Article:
The Use Of Quasi-Debt Can Get You A Higher Price For Your Business
Quasi-Debt is explained today in an article by David Barnitt:
Quasi debt, whose examples include mezzanine financing or subordinated debt, is defined as a category of debt that has some traits of equity either through an unsecured loan, or via a flexible loan repayment schedule…Firstly, quasi-debt, by filling the gap between debt and equity reflects some of the characteristics of both. To some investors it is more of an equity instrument, whilst to others, it is more of a long term loan. Quasi-debt is a loan that is flexible and which has alignment with long term growth of the borrower.
When can quasi-debt be used? Quasi-debt is most suitable when a bank loan will not provide enough capital or where equity capital is too expensive or dilution. It often bridges the loan structure and the equity structure in a transaction. It is well suited for acquisition financing, growth capital or refinancing needs of middle market companies.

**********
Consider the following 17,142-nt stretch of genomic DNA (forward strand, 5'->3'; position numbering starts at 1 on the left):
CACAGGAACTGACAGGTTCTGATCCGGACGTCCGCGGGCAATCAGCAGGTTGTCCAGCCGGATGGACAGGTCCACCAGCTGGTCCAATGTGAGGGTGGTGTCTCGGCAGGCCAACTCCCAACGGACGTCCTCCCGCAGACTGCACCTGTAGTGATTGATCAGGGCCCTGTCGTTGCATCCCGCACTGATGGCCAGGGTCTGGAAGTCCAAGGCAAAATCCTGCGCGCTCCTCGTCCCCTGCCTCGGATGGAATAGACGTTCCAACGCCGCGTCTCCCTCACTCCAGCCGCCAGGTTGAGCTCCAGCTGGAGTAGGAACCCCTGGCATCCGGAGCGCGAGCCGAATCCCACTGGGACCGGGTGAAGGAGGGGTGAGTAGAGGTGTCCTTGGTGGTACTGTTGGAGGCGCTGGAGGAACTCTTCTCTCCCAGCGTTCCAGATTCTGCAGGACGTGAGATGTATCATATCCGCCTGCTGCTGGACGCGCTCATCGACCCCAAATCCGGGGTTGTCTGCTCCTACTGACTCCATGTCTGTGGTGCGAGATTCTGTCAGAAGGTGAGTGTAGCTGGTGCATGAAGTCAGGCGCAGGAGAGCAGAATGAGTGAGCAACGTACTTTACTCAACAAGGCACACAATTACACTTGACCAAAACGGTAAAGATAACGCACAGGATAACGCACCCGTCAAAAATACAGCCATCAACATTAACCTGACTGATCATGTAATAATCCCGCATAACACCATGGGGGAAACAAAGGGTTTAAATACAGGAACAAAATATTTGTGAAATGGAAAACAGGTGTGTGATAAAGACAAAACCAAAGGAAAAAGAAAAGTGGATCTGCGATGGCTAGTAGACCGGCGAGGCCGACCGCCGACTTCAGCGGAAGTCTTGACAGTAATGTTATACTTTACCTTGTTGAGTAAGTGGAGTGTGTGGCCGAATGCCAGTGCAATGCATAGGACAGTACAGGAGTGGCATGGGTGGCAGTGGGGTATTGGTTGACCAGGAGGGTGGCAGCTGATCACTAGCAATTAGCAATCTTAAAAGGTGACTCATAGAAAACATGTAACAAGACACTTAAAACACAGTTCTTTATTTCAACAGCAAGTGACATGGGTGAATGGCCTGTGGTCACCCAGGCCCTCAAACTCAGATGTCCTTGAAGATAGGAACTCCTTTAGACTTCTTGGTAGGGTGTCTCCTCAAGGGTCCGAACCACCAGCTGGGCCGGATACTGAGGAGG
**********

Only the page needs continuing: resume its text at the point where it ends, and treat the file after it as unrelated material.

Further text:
Acquiring firms often use quasi-debt within the structure of the package they put together to acquire a business. However, this rarely happens at lower price points – or the sale of “Main Street” businesses – largely because neither vendor nor buyer have paid corporate finance professionals advising them on the deal.
Dummies covers the types of debt used in M&A deals, but for a more in-depth look at the part that mezzanine finance plays in M&A deals, please visit Stout, Risius and Ross. The opposite side of the coin is represented by this article which examines whether it’s more trouble than it is worth.